DuPont research and development goals for the next 10 years will focus on the company's longtime strength, crop protection chemistry, but also will look at seed-based technology through Pioneer Hi-Bred International.
“A lot can happen in 10 years,” says DuPont spokesman Reginald Young, Six-Sigma Blackbelt, who, along with representatives of Syngenta and Monsanto, discussed the crop protection industry's next decade during a recent Ag Technology Conference on the Texas A&M Commerce campus.
“I don't have all the answers,” Young says, “but we will continue to concentrate on sustainable growth and reducing our environmental footprint. We are transforming for our third century.”
Young says DuPont has been in the chemistry and energy business since the early 1800s. “From 2000 through 2090, we will still work with chemistry but also bio-technology and seek knowledge intensive solutions. We are investing heavily in biotechnology,” he says.
“Our goal is to increase the quantity and quality of the global food supply.”
In the next few years, Young says, DuPont will look at herbicide blends for both the U. S. and European markets. “We're also looking at a soybean rust fungicide.” At the time of his presentation he was not sure of the new product's whereabouts in the EPA channel. “But it's going to be a game changer. We're also working on several broad-spectrum fungicides.”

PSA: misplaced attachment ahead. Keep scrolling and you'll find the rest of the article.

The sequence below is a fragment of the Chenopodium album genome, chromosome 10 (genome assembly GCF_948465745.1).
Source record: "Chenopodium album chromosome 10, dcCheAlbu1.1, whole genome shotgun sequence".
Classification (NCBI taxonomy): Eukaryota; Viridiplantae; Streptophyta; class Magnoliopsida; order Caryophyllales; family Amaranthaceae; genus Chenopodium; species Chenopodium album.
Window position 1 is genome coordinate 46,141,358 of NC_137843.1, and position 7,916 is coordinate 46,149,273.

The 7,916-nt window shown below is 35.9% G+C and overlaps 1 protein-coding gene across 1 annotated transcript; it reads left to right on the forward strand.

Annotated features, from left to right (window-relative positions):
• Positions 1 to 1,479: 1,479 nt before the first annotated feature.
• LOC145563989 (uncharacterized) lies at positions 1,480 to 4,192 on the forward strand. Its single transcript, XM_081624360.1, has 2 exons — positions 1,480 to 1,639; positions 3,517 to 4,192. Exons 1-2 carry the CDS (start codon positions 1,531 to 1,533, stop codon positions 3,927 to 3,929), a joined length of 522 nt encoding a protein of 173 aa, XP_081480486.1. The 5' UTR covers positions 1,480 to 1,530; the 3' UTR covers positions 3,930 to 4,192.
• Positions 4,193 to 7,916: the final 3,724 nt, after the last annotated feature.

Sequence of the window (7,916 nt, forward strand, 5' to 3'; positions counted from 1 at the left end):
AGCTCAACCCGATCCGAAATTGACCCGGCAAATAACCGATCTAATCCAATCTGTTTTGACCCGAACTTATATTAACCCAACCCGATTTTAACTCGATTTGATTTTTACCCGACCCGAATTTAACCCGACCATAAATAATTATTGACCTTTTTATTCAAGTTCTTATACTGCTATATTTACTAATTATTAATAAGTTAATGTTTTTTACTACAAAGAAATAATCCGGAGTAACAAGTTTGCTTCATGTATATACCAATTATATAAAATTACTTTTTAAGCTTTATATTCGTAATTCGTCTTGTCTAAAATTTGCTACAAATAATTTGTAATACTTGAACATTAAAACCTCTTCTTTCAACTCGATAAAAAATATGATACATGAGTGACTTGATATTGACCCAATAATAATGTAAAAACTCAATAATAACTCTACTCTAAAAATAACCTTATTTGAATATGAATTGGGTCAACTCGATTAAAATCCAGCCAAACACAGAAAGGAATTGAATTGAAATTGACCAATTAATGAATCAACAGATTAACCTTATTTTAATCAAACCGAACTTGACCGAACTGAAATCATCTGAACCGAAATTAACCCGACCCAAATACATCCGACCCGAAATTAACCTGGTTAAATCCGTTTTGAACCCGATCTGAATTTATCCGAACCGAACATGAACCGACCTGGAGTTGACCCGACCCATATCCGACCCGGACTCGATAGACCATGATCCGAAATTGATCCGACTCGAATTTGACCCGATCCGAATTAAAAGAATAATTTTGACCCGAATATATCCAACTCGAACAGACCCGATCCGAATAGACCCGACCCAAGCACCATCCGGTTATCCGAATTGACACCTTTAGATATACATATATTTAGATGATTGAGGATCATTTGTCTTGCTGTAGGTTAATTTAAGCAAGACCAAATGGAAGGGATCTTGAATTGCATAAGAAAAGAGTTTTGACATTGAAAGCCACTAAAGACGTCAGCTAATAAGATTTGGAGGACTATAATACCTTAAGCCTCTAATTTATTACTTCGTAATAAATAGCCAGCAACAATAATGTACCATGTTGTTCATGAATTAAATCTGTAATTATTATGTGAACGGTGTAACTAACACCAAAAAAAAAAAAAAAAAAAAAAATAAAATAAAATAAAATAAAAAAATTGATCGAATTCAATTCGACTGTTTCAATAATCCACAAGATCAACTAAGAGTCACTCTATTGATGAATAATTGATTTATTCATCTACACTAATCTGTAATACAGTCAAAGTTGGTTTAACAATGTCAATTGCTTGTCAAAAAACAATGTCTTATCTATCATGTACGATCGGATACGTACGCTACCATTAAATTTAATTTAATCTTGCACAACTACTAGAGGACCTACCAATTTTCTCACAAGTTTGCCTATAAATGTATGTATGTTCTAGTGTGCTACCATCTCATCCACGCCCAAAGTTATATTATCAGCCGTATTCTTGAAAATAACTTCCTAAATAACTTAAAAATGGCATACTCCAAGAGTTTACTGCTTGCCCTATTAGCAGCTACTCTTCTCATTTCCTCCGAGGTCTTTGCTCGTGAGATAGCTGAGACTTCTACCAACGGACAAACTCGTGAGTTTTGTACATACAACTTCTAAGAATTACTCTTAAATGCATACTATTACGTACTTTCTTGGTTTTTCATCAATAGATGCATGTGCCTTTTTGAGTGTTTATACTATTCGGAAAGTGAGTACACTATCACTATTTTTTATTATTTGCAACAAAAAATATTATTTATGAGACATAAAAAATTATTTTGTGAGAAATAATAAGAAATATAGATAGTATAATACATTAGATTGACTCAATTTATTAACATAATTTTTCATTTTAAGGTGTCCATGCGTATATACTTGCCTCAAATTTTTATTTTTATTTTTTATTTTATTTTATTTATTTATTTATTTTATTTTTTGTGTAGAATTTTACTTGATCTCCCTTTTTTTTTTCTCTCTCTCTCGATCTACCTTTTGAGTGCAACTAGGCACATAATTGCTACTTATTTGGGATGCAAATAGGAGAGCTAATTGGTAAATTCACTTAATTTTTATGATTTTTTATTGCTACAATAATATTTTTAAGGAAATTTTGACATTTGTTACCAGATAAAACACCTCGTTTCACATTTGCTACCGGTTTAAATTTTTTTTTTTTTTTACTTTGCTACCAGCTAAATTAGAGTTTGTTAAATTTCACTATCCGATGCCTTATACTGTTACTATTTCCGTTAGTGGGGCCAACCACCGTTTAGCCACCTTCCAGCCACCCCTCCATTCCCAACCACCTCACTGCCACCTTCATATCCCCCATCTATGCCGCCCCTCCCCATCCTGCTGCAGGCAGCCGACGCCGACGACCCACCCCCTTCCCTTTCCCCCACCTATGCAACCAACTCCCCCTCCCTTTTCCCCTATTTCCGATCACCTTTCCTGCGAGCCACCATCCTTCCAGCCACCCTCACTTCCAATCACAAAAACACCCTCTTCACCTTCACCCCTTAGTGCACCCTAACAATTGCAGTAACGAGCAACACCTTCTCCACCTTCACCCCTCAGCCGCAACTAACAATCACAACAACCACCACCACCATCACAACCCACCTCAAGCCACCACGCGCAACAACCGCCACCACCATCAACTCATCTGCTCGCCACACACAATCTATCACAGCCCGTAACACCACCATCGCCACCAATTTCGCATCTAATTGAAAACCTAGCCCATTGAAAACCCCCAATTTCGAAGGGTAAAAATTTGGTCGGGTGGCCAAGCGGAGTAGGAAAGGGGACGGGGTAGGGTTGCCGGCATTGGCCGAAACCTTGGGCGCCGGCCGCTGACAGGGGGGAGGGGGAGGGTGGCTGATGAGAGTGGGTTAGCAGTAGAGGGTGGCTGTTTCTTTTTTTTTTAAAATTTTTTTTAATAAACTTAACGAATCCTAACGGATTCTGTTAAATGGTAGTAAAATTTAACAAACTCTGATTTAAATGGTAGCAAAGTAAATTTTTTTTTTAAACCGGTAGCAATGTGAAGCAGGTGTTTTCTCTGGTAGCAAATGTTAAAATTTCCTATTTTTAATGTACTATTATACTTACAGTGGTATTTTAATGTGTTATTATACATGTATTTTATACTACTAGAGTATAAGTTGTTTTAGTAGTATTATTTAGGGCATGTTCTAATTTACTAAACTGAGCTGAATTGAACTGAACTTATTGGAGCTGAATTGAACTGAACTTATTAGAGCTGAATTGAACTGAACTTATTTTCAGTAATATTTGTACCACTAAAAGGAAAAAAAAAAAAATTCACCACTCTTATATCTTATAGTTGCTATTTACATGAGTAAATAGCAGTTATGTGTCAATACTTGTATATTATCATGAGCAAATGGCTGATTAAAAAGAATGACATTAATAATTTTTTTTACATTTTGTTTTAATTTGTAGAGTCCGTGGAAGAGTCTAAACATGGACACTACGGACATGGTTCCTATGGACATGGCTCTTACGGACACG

A new family of insecticides is also in the works.
He says a specialty fungicide and a broad-spectrum nematicide could be available by the end of the decade.
“We're also looking at stress and fungal resistant plants and improving yield and quality. We make more than 250,000 chemistry screens a year. We're trying to get safer pesticides with new modes of action.”
Part of DuPont's chemistry efforts will be directed toward “selective specialties and label expansions. We will broaden our fungicide portfolio and find more efficient products.”
Reducing pesticide and pesticide packaging waste is another goal, he says.
Improving corn hybrids will be a key challenge through Pioneer. “We'll devote about 75 percent of our research and development funds looking for new corn technology,” Young says. “About 8 percent will go to soybeans.”
The top priorities for corn include hybrids that:
Dry down faster
Offer better yield potential
Provide consistent yields
Display fungal resistance
Show improved drought tolerance or response to moisture
Respond better to nitrogen fertilization
Show insect resistance
“We are building a stronger biotech pipeline,” Young says. “We want licensed traits as well as co-developed traits.”
Insect resistance targets include corn rootworm.
“We also hope to develop a soybean variety with healthier soybean oil,” he says.
Other goals for soybean variety development include:
Soybean cyst nematode resistance
Fungal disease resistance
“A lot of exciting things are coming,” Young says.
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